Gone are the days of SEO being a straightforward process of keyword research, on-page optimization, and link building. As Google adds other factors to its algorithm and learns to assess website quality in a human-like way, SEO becomes intertwined with other marketing tactics.
In this post, We explain how social listening can benefit your SEO.
First things first: let’s figure out the meaning behind “social listening”. The term describes what social media listening (also called social media monitoring) tools do.
They crawl the blogs, news, forums, Web, and social media platforms (Twitter, Facebook, YouTube, Linked In, etc.) to find mention of any given keywords. Keywords are usually brand names, words that describe the industry, or people’s names.
Using social listening for SEO requires proper knowledge and skill. It’s very important to set specific goals and know the details of how to conduct a proper search. Here’s how to go about it:
Modern link-building means knowing where and how your backlinks are being built. First, it’s useful to know marketing purposes: what if you can get more out of the website that already links to you? Second, you’ve got to know if your backlinks are coming from quality sites, because, as we know, links from spam and untrustworthy sites can seriously hurt the rankings.
You learn about any new links in real-time anywhere on the Internet using social listening. To start searching for fresh connections, put the URL of your Website into a website / Web page area provided in most tools to monitor social media and search for the Web plus news/blog from restricted sources.
This will exclude mentions that come from social media platforms (e.g. Twitter, Facebook, YouTube, Linked In, etc.). You can also use the link: operator if your tool offers Boolean search.
With link building still being at the core of any SEO strategy, it’s vital to cover all such opportunities. Here’s the one you might not have thought about: turning existing brand mentions into links.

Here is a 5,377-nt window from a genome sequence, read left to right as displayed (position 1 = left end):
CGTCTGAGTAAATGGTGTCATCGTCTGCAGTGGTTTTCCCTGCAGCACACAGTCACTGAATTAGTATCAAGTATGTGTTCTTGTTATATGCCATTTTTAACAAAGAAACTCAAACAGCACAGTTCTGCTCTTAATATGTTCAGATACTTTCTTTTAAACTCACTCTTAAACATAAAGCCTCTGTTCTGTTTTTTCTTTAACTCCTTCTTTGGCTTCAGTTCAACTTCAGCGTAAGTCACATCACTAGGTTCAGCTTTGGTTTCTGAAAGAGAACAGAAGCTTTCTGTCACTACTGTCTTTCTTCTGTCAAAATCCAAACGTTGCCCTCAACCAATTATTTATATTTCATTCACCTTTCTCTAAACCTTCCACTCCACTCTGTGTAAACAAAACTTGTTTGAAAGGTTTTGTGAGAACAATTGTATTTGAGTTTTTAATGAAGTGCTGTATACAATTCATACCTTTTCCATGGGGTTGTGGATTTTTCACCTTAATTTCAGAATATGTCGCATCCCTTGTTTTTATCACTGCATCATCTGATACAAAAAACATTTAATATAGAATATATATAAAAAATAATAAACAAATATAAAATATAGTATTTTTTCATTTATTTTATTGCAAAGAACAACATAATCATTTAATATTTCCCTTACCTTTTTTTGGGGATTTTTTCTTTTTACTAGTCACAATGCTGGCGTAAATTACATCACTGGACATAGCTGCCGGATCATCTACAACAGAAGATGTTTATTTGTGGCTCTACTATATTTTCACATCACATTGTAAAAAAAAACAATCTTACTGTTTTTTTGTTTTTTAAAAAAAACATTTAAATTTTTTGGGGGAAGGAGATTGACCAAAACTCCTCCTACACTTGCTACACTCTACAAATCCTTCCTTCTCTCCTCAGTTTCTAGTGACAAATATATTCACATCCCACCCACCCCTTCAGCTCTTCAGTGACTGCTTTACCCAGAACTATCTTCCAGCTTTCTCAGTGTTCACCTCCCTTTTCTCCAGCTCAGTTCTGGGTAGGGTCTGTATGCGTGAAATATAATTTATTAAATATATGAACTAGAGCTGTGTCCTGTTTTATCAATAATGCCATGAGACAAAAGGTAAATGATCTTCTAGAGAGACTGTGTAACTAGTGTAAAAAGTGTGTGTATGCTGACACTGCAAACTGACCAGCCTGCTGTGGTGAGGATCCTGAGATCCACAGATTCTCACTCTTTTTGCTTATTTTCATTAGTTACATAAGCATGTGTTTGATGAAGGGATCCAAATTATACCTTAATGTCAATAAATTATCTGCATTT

If your brand has been around for a while, or if your brand, company, or a specific product has had any kind of popularity at some point, it’s almost certain that there are mentions of your brand on the Internet: on blogs, forums, news sites or just somewhere on the Web.
Not all of them will link back to your site: writers don’t care about promoting anyone else but themselves; they don’t have your SEO goals in mind, and the idea of linking might’ve never even crossed their minds.
However, that doesn’t mean they would have a problem with adding a link if you ask them. So the only real challenge here is to find the linkless mentions. This is where social listening is relevant.
While link building is still essential in SEO, it is becoming less and less so. You can see how passionately Google is working towards new ways of figuring out the real value of websites, understanding their content, and being more and more capable of evaluating the Internet the way humans do.
The Internet is much more than just links. These days it’s more about being popular, going viral, and being heard in its various corners. Most of all, the Internet is about social media: taken together, the most used websites don’t have any do-follow links.
All the tips above can be used to monitor your competitors and discover where they get links, where they guest post, with which influencers they work, and so on. All this information can be used in your marketing and SEO strategy.
The workflow is as straightforward as it gets: everything that you’ve done for your brand can be completed using your competitors’ brand names and URLs.
Creating a different alert for every vital competitor will make the task even easier and let you see your progress compared to that of your competitors in a clear and detailed way.
Social listening is full of possibilities. It’s this new, not-totally-explored-yet technology that slowly changes the way we do digital marketing. Try using it for SEO and you might see changes you never expected to see.